Thursday, August 30, 2012

Piedmont Triad Research Park president shares vision

Eric Tomlinson became president of Piedmont Triad Research Park on July 2. A scientist and biopharmaceutical expert, he has assumed the role of guiding the park through its most pivotal growth spurt since its founding in the late 1990s. The park is considered by many to be the leading new-economy engine for the region.

Tomlinson presented a personal introduction, an infrastructure update and his vision for the park during a presentation Tuesday at Wake Forest BioTech Place.

The park's workforce will expand from about 850 now to more than 2,100. It will go from 400,000 square feet of space to 1 million and double in investment from its current $175 million to $350 million.

Tomlinson spoke of having more people living, working and playing in the area, projecting a fifth housing loft development and 130 more downtown residents adjacent to the park's boundaries. By spring 2014, significant work is expected to be completed on the Bailey Green Park and the 26-mile "rails-to-trails" greenway.  Read more.

Let’s Go Racing! – Transportation Technology in Winston-Salem

Technology & Innovation Series

Tuesday, October 2
8:30 a.m. – 10:00 a.m.
Forsyth Tech Transportation Technology Center

4255 North Patterson Avenue, Winston-Salem

Don’t miss this opportunity to visit and tour Forsyth Tech’s new, state-of-the-art Transportation Technology Center. As one of the premier centers of its kind in the country, the facility offers all of the computer labs, simulators and high-tech equipment needed for today’s highly complex, computer-controlled vehicles. A remarkable example of adaptive reuse, this modern LEED-eligible building is on the site of the former Pinebrook Shopping Center. It houses all of the college's Transportation Technology programs, including the Richard Childress Race Car Technology program. Plan to come early or stay afterwards for coffee and conversation. The event is free, but registration is required.

Register here.

Sponsored by: Cook Medical, B/E Aerospace, Kilpatrick Townsend and Wake Forest Baptist Medical Center

Monday, August 27, 2012

CNN tells story of Wake Forest's new Power Felt

CNN's web site currently features a story about Power Felt, a new material created at Wake Forest University that produces electricity.  Power Felt was developed at Wake Forest's Center for Nanotechnology and Molecular Materials. 

The felt uses temperature differences in the fabric to produce electricity.  See more.

Wednesday, August 22, 2012

Triad Community Colleges to Train Long-Term Unemployed Through Back-to-Work Program

Davidson County Community College, Forsyth Technical Community College and Guilford Technical Community College have been chosen as three of the 10 North Carolina community colleges to receive funding for the North Carolina Back-to-Work program to help the long-term unemployed find employment and new careers.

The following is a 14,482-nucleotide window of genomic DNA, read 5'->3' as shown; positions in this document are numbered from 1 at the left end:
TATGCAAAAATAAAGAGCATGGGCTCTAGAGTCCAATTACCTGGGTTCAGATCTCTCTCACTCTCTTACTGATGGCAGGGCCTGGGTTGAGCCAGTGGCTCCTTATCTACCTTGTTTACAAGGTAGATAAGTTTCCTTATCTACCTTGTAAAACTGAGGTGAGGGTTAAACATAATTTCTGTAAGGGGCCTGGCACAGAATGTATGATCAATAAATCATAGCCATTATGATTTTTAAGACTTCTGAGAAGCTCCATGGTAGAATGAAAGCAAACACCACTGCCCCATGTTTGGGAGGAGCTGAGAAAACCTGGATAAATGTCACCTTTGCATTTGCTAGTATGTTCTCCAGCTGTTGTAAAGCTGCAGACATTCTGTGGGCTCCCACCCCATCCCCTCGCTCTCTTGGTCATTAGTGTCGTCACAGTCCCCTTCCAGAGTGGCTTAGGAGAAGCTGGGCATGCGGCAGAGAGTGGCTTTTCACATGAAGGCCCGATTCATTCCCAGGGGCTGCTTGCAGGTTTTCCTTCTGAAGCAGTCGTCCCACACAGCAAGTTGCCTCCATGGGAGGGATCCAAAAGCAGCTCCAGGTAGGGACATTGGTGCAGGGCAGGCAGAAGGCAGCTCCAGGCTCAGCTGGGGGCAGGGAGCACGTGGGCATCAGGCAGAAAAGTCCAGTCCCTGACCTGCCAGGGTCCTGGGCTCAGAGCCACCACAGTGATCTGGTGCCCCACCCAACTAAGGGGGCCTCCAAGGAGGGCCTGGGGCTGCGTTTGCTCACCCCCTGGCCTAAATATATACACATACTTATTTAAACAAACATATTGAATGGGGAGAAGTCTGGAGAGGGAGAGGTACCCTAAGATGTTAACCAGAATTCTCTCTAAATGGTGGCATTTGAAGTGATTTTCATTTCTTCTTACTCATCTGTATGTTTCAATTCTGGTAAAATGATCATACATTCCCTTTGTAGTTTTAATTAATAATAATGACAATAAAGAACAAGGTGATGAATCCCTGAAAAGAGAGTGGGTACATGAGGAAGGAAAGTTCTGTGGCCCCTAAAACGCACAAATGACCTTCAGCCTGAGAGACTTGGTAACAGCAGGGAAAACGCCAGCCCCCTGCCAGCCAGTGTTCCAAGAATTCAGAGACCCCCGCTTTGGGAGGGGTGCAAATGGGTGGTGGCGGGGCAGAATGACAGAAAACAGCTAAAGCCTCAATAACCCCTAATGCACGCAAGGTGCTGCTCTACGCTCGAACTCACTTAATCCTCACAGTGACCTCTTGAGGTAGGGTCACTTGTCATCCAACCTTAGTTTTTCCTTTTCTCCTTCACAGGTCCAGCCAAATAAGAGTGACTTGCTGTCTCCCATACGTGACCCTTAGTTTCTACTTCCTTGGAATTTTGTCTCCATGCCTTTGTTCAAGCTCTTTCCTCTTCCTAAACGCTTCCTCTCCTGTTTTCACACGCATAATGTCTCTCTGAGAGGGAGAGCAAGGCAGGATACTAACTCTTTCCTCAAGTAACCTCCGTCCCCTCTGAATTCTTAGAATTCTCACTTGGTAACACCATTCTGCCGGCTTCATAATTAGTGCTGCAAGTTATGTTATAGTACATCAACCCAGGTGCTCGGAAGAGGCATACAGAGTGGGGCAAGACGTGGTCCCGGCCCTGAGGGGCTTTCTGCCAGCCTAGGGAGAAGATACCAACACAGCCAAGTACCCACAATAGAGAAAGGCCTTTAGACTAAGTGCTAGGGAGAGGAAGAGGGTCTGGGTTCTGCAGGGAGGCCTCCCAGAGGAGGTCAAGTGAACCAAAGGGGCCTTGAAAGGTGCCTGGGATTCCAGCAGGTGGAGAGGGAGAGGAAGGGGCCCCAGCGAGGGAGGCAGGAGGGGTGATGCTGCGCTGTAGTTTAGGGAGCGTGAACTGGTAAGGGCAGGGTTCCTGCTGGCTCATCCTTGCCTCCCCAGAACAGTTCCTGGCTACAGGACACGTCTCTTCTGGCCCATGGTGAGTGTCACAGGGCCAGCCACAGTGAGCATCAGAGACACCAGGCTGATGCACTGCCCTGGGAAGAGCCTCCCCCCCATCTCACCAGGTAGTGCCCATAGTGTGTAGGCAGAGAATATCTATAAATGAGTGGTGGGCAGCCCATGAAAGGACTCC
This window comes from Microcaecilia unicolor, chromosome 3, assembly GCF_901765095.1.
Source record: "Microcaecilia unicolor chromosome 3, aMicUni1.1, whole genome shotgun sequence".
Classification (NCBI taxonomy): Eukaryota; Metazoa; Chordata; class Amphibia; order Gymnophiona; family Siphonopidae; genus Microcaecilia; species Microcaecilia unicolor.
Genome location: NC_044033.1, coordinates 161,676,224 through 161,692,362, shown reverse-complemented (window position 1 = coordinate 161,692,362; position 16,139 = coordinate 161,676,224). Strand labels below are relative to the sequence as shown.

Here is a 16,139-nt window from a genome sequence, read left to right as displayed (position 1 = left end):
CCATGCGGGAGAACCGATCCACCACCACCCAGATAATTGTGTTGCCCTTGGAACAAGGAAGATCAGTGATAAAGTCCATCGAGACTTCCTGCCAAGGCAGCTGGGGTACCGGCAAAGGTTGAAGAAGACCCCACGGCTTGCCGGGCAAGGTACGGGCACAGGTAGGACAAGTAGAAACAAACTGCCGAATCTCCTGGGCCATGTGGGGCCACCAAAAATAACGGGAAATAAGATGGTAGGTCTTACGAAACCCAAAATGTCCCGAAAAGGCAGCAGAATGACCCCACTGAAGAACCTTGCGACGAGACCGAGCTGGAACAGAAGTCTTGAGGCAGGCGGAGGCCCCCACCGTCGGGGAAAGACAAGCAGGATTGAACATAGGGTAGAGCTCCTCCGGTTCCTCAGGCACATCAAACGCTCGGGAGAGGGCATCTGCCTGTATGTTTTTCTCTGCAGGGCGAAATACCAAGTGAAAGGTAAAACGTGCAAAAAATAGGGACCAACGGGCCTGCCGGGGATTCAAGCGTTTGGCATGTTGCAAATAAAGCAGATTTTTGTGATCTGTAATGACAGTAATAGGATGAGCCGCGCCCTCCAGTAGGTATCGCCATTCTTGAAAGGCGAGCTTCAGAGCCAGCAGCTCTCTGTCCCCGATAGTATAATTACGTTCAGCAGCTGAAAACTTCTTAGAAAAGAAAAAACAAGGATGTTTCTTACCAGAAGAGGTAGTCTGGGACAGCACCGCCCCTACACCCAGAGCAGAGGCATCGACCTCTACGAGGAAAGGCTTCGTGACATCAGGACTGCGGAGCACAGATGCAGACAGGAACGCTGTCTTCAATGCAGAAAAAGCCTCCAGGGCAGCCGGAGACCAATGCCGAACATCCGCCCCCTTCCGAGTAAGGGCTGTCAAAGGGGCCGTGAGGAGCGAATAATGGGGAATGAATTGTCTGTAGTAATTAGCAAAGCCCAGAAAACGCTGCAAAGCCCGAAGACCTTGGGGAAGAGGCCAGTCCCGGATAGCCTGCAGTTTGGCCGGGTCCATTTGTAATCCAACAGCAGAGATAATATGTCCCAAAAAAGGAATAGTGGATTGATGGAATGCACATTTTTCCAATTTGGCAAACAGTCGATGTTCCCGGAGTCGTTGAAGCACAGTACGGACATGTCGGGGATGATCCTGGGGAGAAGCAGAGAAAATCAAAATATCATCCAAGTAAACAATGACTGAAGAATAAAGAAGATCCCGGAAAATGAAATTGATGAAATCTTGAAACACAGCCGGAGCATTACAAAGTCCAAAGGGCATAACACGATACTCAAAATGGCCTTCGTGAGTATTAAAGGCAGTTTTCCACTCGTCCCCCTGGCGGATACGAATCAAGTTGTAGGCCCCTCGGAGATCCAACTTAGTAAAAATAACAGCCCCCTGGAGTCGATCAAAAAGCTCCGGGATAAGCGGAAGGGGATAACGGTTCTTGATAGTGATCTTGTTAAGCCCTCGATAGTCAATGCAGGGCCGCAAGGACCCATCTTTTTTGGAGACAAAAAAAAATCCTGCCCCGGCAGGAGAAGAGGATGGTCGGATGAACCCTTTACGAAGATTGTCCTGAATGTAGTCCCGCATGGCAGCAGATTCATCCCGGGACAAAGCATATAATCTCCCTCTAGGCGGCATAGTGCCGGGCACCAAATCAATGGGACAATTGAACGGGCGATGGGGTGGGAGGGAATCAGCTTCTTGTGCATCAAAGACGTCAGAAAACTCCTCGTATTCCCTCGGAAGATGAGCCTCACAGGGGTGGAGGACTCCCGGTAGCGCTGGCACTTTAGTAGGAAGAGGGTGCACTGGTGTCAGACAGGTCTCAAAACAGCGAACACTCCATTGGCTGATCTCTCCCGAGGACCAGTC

The $5 million program, a partnership between NC Community Colleges and the NC Department of Commerce, will focus on providing job training and retraining; employability skills, including a Career Readiness Certificate, and third-party, industry-recognized credentials to the long-term unemployed.

As part of this initiative, Winston-Salem's Forsyth Tech will receive $711,682. Read more.

Tuesday, August 21, 2012

NCTA Event: Building North Carolina's Data Center Corridor

North Carolina has seen an explosion of data centers. As companies and consumers rely on the cloud for services and content and more people get Internet access, it will spark a building boom for more, larger data centers. What will this mean for the state?

Confirmed Panelists:
Tony Cockerham, Chief Operating Officer – DukeNet Communications
Nick Kottyan, President & CEO – DataChambers
Chris Kopchik, Interim CIO – Womble Carlyle
Dana Watts, Principal – SMMA

8:30 – 10:30 a.m. Wednesday, September 26
Targacept (200 E. First Street, Winston-Salem, NC 27101)

Individual Registration: Members – Free / Nonmembers – $45

Read more and register.

Thursday, August 16, 2012

Meet Dr. Eric Tomlinson -- new Piedmont Triad Research Park president

Below is a letter from Dr. Eric Tomlinson, the newly appointed President of the Piedmont Triad Research Park and Chief Innovation Officer at Wake Forest Baptist Medical Center.

Dear Colleagues:

I am buoyed by the welcome I have received, thank you! Having met many members of our community I am encouraged by your excitement and entrepreneurial spirit.

Now I am eager to learn more about what services and capabilities you suggest we must provide to help you turn your ideas and inventions into competitive innovative products and services.

So to all in our community interested in innovation, commercialization, and entrepreneurship in the medical and life sciences, information technology, and in the arts, please join me and my fine colleagues over breakfast at Wake Forest Biotech Place (575 N. Patterson Avenue) on August 28.